Over the course of the coming weeks (months?), Kedar and I will be profiling major candidates seeking their parties’ nominations for the Presidency. You will be able to find all of these profiles in the new category “2008 Candidate Profiles.” We hope we might be able to explain what it would take for each of these guys (gals?) to secure the nomination, and, ultimately, the Oval Office. I will begin this series today with John Edwards (D-NC).
In 2004, Edwards secured 32% support among Iowa caucus-goers – a strong second to Kerry’s 39%. Edwards, unlike many of the other candidates, had gained substantial steam leading into late in the game. This victory over Dean (at 12%) secured him prodigious media attention, and he later proved to be the last major challenger to Kerry. He withdrew on Super Tuesday after poor showings in the east, and, of course, later lost the General Election to Bush/Cheney.
I believe Edwards, 54, will win the Iowa caucus in January (DailyWrit’s full timeline of the 2008 Primaries, Caucuses, and Conventions here). Even though Hillary has been closing the gap (see graph below), I think Edwards will prove more likeable and moderate to Iowans. The ultimate problem will come when Clinton wins Nevada and New Hampshire the following week, as I imagine she probably will. You can check our models below and draw your own conclusions (click each graph to enlarge via lightbox, or see my data here (.xls file) if you’re looking to save a copy of a graph):
What will it take for Edwards to win?
First, he should finish in the top two in each of the early primaries. This will force lesser candidates to withdraw and will earn him a second look from voters frustrated with the perennial choices.
Second, he needs to emphasize his unconventional healthcare plan.
Third, he needs to begin courting demographics. He’s well on his way after hiring Kate Michelman for women’s outreach.
Fourth, get a reputation as a moderate. This will be hard with a clear pro-choice agenda and copious senior staff that used to work for NARAL, but, hey! It’s possible. His position on gay marriage is a step in the direction of electable.
Fifth, be the immigration candidate. This could make the difference. It’s relatively easy to be the candidate of record on a particular issue. All it really takes is a link to the candidate’s stump speech (immigration blends beautifully with Edwards’ “two Americas”) and redundant attention in the debates. He desperately needs to be an economic authority, and part of that is understanding that the economy can’t be your soundbite (beautiful explanation here from Hang Right Politics). Part of this is also overcoming a reputation of “pandering” on the economy, discussed here by Michael Wilt.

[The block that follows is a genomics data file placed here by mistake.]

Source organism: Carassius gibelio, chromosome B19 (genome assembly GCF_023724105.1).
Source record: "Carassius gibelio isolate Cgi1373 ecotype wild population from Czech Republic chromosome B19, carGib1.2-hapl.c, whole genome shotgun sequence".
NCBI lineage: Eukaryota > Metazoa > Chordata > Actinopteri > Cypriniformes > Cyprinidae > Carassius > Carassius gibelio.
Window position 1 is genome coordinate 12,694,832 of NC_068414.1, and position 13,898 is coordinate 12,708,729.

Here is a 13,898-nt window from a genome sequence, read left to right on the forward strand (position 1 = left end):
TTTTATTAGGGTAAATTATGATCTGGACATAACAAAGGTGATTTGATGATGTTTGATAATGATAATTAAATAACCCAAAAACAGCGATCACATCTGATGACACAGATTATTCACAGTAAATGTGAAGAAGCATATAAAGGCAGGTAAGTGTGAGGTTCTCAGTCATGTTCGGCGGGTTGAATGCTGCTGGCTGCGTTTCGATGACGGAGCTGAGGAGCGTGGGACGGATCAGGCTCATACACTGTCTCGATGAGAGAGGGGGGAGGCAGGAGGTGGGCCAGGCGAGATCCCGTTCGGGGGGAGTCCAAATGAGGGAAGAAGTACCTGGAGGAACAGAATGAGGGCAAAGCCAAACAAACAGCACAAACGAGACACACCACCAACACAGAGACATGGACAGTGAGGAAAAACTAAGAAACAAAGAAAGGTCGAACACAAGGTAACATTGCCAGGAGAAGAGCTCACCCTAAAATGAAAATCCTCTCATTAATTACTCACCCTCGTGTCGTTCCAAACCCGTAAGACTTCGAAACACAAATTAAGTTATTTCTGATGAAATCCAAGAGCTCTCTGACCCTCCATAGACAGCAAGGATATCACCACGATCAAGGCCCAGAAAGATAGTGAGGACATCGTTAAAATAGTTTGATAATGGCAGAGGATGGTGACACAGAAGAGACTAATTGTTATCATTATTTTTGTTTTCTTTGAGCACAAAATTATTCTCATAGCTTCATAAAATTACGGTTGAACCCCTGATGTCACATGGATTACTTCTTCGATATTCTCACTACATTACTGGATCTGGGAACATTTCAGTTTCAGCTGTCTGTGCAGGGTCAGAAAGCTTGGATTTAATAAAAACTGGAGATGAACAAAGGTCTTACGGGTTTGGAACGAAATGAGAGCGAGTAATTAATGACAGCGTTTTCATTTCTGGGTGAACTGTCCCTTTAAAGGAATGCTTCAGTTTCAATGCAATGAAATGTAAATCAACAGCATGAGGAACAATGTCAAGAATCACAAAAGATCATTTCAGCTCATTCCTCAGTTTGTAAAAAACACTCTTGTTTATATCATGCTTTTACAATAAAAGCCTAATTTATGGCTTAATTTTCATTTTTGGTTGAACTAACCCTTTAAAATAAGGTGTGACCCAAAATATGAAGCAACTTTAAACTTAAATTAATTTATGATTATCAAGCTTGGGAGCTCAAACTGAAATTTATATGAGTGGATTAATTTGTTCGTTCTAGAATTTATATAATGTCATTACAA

Sixth, make a decision about the word “populist.” John, you might want to consult our friends at Below the Beltway for some suggestions.
Seventh, tell me something about you except that you don’t like poverty. Check Partisan Chaos for an amusing observation to this effect.
Eighth, don’t pretend like you know anything about Foreign Policy. It will backfire, Johnny. Trust me.
Further, I don’t think Edwards will be the Democratic VP nominee for several reasons. First, I think that Obama is the frontrunner for this position assuming Clinton or Gore wins the nomination. Second, DNC strategists may have a problem with the fact that they already tried that bit. Finally, Edwards is incapable of adding any regional or demographic diversity to a ticket. The exception to this rule may come if Obama is nominated. Both Obama and Edwards preach of a divide between our “two Americas,” and are more ideologically similar than any other pair of candidates. However, the improbablity of being considered for VP means Edwards can speak his mind about all the other candidates in debates and appearances, instead of waiting to attack as he did last year with Kerry. Also, an unfortunate variable to consider: Mrs. Edwards – who would be an absolutely fantastic First Lady – has breast cancer that the family calls “incurable.” This may pose a problem if her condition worsens later in the campaign, but I think all branches of the media (fake and real) join me in hoping that this doesn’t happen.
A part of this little exercise in prediction will be oddsmaking. Kedar and I conclude that Edwards’ chances of securing the nomination are 10% if Gore stays out and less than 5% if he decides to roll the dice.